Let’s say … One bright winter morning, late in 1970, the ice is thick atop the Potomac. On a private Pentagon elevator, I place behind his ear a cheap, short-muzzled .38 and pull the trigger. I whisper a guiltless good-bye—softly, tenderly, gently—kissing him with a bark strikingly opposite cacophonous death in mad combat.
Let’s say … He is the chairman of the Joint Chiefs, four-star honcho; high, holy suzerain of the U.S. military, appointed by Nixon. His blue-black jacket is thick with Navy stars and stripes, real gold, heavy braid, his mind filled with Southern fried right-wing politics—a Prussian fashionista who hadn’t smelled cordite or shit over a barrel of diesel fuel since World War II.
Let’s say … I am his Marine orderly, carrying a war-earned Top Secret clearance. I escort him into and out of this octagonal conurbation of callous delusion, carrying his briefcase, filled—no doubt—with US strategies for slaying more. My sole task is hailing his high-gloss limo each morning then adieuing it each night in the Pentagon’s shadowy basement, a devil’s den of mean American murderers.
Let’s say … I teach Sunday school at the Church of God on 16th Street, NW, looking for god amongst my Vietnam debris. It never occurs to me to kill Admiral-Golden-Braid though my combat is fresh and raw and wildly, raggedly breathing fire. I do not own or carry a weapon—not then, not now—no gun, no knife, no club; no vest wired to high explosives and rusty bolts of industry. While I have no idea if the Admiral is armed, his chauffeur is: handguns holstered at each ankle, one in the hollow of his back, a fourth on his hip, a fifth strapped chest high.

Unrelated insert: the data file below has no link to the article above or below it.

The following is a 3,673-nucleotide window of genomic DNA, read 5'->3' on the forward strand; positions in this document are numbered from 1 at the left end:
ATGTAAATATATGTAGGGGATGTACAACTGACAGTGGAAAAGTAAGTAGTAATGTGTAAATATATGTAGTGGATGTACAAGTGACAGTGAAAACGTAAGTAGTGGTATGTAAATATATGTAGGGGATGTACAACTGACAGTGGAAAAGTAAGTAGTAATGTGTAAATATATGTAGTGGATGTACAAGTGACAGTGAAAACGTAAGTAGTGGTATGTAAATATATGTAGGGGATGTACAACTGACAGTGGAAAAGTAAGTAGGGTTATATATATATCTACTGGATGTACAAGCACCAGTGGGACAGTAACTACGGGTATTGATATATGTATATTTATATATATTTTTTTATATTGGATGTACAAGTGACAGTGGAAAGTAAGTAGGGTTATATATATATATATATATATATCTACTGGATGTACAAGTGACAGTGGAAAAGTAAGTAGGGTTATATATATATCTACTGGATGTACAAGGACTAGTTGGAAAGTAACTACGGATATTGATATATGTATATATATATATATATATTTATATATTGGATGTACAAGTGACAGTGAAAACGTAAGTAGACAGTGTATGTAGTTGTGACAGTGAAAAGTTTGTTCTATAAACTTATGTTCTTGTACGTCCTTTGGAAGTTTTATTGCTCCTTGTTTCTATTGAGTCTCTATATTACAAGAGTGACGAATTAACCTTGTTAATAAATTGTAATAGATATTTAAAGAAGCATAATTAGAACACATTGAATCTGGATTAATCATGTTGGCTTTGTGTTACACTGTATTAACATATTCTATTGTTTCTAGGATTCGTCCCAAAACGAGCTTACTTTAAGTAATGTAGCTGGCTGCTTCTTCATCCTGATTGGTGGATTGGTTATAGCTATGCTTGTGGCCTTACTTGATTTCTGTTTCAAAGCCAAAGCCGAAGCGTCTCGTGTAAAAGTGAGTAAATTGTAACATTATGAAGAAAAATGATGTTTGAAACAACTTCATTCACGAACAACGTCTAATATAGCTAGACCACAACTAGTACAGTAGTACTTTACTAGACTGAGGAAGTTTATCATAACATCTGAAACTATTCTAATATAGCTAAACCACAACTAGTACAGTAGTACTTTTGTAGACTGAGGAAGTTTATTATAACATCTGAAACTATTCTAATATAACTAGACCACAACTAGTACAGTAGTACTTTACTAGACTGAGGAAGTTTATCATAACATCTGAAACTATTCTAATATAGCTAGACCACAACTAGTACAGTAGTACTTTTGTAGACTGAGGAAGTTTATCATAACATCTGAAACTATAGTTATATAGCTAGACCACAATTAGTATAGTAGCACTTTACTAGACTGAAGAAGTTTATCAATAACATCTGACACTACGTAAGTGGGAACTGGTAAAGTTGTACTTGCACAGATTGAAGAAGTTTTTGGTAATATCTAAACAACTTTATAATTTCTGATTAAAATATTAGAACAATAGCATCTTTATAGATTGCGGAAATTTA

Let’s say … I join Vietnam Veterans Against the War and Defense Intelligence kicks me out as a security threat. Still to die: some 6,000 more Americans in the American war in Vietnam, and another 500,000 Vietnamese.
Let’s say, again … On a private Pentagon elevator, I place behind his ear a cheap, short-muzzled .38. One bright winter morning, late in 1970, the ice is thick atop the Potomac.
The reality was … I didn’t then. I had the opportunity no one else had. I might—today.